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story.lead_photo.caption Mourner Melton Roy prays Tuesday among the graves for some of Sunday’s bombing victims during burials at Sellakanda Catholic Cemetery in Negombo, Sri Lanka.

The Islamic State claimed responsibility Tuesday for the Easter Sunday bombings at churches and hotels in Sri Lanka, as the government there raised the number of people killed to 359. The militant group's Amaq news agency called the bombers "Islamic State fighters."

Police spokesman Ruwan Gunasekara said today that 18 suspects were arrested overnight, raising the total detained to 58.

A top government official said the suicide bombings at the churches, hotels and other sites were carried out by Islamic fundamentalists in apparent retaliation for the New Zealand mosque massacres last month that a white supremacist has been charged with carrying out.

The Islamic State's statement, which was disseminated on the group's chat rooms on the app Telegram, said the bombings had been intended to target Christians as well as citizens of countries belonging to the coalition fighting the Islamic State.

In a later statement, the group identified the seven suicide bombers by their assumed names and specified which of them had gone to which target on what it called "the infidel holiday."

Prime Minister Ranil Wickremesinghe said that investigators were still determining the extent of the bombers' foreign links.

Sri Lankan authorities have blamed the attacks on National Thowheeth Jama'ath, a little-known Islamic extremist group in the island nation. Its leader, alternately known as Mohammed Zahran or Zahran Hashmi, became known to Muslim leaders three years ago for his incendiary speeches online.

Later Tuesday, Amaq published a video showing eight men -- apparently the attackers -- pledging allegiance to Abu Bakr al-Baghdadi, the leader of the Islamic State, whom they called "emir of the believers." They held their hands up, index fingers pointed skyward, in a gesture that the Islamic State has adopted to refer to belief in one God.

The news agency also released an image purported to show the leader of the attackers, standing amid seven others whose faces are covered. The group did not provide any other evidence for its claim, and the identities of those depicted in the image were not independently verified.

If true, the claim of Islamic State responsibility demonstrates that the group still poses a threat, despite the loss of the territory it once held in Syria and Iraq.

"There seems to have been foreign involvement" in the bombings, Wickremesinghe said at a news conference. Investigators believe that some of the attackers "have traveled abroad and have come back."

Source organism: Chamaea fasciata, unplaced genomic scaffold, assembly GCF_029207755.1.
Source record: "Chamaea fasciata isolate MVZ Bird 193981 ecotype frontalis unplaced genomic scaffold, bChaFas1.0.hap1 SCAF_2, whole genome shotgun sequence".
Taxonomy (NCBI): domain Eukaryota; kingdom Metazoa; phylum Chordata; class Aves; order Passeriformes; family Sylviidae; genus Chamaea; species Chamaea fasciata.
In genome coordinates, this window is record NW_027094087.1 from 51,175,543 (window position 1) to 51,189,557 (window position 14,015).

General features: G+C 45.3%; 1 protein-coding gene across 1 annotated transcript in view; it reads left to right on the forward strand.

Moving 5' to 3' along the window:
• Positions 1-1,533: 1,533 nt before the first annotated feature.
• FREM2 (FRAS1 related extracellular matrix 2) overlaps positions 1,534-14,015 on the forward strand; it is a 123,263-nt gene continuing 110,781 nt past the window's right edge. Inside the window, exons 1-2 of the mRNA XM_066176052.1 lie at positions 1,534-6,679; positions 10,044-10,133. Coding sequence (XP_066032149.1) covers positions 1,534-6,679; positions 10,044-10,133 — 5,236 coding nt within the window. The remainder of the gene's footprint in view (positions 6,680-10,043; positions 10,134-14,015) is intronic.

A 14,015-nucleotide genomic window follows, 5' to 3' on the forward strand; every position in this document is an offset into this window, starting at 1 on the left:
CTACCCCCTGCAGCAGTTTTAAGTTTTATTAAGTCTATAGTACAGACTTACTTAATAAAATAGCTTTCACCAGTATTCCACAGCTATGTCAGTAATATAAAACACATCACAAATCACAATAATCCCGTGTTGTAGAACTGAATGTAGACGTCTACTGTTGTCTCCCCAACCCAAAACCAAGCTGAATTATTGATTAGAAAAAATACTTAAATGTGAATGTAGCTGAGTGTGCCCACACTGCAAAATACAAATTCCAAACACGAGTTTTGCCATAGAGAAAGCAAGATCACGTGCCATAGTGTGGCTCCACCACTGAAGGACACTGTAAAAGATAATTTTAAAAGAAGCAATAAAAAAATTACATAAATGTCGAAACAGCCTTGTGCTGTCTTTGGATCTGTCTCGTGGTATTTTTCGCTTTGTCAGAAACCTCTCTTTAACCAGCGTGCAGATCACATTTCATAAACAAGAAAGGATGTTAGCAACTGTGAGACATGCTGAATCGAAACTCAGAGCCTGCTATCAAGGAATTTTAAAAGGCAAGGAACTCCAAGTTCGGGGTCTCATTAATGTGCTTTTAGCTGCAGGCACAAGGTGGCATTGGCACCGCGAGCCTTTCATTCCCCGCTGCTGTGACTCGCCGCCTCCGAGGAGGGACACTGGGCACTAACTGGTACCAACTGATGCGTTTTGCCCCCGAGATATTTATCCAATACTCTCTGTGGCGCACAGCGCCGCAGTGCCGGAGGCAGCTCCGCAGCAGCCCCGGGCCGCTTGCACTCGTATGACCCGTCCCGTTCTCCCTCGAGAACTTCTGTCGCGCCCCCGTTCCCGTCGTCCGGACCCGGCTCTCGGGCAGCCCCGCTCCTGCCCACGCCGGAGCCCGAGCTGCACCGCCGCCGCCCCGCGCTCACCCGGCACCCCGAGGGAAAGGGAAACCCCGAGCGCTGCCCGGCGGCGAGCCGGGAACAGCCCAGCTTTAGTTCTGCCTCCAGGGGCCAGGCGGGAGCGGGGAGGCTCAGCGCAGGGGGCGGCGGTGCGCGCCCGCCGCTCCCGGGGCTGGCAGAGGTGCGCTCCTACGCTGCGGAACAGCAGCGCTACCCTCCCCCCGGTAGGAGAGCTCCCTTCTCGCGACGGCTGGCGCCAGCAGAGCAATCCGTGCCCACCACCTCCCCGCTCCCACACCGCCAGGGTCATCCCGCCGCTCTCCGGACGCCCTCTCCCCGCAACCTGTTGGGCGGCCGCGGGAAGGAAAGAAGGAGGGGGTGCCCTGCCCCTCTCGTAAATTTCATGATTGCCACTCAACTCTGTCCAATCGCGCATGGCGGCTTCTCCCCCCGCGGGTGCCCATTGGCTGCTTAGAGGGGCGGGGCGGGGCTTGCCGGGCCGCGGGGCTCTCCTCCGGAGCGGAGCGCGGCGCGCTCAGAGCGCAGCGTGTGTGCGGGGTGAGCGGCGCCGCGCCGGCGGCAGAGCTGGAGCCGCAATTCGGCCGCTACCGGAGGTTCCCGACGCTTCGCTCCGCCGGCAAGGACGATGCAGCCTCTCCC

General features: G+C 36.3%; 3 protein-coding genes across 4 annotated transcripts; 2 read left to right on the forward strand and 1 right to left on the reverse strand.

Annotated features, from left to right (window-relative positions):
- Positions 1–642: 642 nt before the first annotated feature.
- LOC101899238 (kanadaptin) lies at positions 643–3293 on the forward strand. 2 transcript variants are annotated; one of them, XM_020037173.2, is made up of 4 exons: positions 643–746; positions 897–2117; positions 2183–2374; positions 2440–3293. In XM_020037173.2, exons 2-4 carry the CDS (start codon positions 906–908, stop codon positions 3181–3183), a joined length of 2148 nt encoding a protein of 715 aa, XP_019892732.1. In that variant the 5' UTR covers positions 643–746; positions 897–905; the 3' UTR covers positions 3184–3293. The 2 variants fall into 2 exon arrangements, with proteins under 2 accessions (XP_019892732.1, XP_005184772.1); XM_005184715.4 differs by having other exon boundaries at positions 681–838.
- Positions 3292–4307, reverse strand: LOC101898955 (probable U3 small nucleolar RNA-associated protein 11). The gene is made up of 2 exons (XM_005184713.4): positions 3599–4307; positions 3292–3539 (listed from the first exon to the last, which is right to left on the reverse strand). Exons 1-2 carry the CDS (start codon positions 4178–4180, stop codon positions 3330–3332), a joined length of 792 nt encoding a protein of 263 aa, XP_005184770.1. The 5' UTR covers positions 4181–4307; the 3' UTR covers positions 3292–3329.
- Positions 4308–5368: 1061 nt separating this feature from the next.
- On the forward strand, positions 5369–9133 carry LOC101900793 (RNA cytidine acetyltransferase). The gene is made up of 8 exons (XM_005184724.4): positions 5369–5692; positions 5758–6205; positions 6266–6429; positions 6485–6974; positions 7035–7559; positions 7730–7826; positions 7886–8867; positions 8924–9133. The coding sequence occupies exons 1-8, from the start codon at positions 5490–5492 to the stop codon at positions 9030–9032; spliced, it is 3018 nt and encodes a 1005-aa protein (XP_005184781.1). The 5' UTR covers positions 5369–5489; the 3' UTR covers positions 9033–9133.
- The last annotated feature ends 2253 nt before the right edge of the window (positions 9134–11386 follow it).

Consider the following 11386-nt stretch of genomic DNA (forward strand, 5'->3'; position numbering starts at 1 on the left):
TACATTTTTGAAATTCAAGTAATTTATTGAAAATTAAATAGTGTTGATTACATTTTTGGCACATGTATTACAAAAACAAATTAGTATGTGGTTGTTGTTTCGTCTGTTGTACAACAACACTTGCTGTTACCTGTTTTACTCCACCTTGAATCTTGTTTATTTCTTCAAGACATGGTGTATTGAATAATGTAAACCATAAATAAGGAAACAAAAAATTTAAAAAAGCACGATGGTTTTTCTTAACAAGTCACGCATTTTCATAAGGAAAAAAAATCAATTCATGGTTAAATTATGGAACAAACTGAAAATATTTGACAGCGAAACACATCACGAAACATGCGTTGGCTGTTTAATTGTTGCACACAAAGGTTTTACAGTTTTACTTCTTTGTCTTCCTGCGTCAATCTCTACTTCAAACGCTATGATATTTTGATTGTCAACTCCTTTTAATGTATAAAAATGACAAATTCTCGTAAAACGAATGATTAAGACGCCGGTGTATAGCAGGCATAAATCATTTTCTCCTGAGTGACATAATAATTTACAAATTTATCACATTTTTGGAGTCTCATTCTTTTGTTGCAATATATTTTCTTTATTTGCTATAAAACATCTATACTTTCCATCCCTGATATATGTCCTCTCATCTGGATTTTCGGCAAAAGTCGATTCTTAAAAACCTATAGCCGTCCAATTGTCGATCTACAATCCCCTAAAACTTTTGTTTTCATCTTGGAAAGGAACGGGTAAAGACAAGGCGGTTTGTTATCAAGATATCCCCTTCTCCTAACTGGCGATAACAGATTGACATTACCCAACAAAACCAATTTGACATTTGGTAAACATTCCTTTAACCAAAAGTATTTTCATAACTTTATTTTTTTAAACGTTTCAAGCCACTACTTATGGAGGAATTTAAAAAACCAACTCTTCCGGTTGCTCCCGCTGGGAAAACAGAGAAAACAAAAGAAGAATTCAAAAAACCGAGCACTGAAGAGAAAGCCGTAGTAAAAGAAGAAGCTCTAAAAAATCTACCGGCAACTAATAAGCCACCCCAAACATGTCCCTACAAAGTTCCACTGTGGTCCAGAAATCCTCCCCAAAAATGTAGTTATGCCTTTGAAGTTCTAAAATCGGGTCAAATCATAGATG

Some of the attackers, including one or two of the suicide bombers, had been in Syria, Wickremesinghe said. But he stopped short of saying they had fought for the Islamic State, and he said their time in Syria was not necessarily tied to the bombing plot.

"You can meet people in any part," he said. "You can meet them in London. You needn't go to the region."

"We can't tell you immediately, definitively, to whom they had links," he said. But from the start, "there was suspicion that there were links with ISIS," he said, using an acronym for the Islamic State.

And now, he said, "some of the evidence points to that."

The prime minister said several countries were aiding in the investigation, and the United States ambassador to Sri Lanka, Alaina Teplitz, said that the FBI had joined it.

U.S. intelligence agencies have been tracking Islamic State recruitment efforts and how they might encompass Sri Lanka, current and former officials said. Of particular concern are the Sri Lankan men who left their country to fight with the Islamic State in Iraq and Syria, where they may have been exposed to the group's methods for making bombs and coordinating attacks.

A Sri Lankan official, who spoke on the condition of anonymity because he was not authorized to speak publicly, said that as early as 2017, the United States had warned Sri Lankan officials that the Islamic State was recruiting across Southeast Asia and that Sri Lanka could become a "hub" for the group's activities.

There was no indication that the United States had any warning about the Easter attacks, multiple U.S. officials said, also speaking on the condition of anonymity to discuss an ongoing investigation. Had the United States obtained information about an imminent strike, it would have been immediately shared with the Sri Lankans, current and former officials said.

NEW ZEALAND ATTACKS

Sri Lankan officials raised the possibility Tuesday that the bombers were hoping to avenge the killings of 50 Muslims in a shooting spree at two mosques in Christchurch, New Zealand, in March.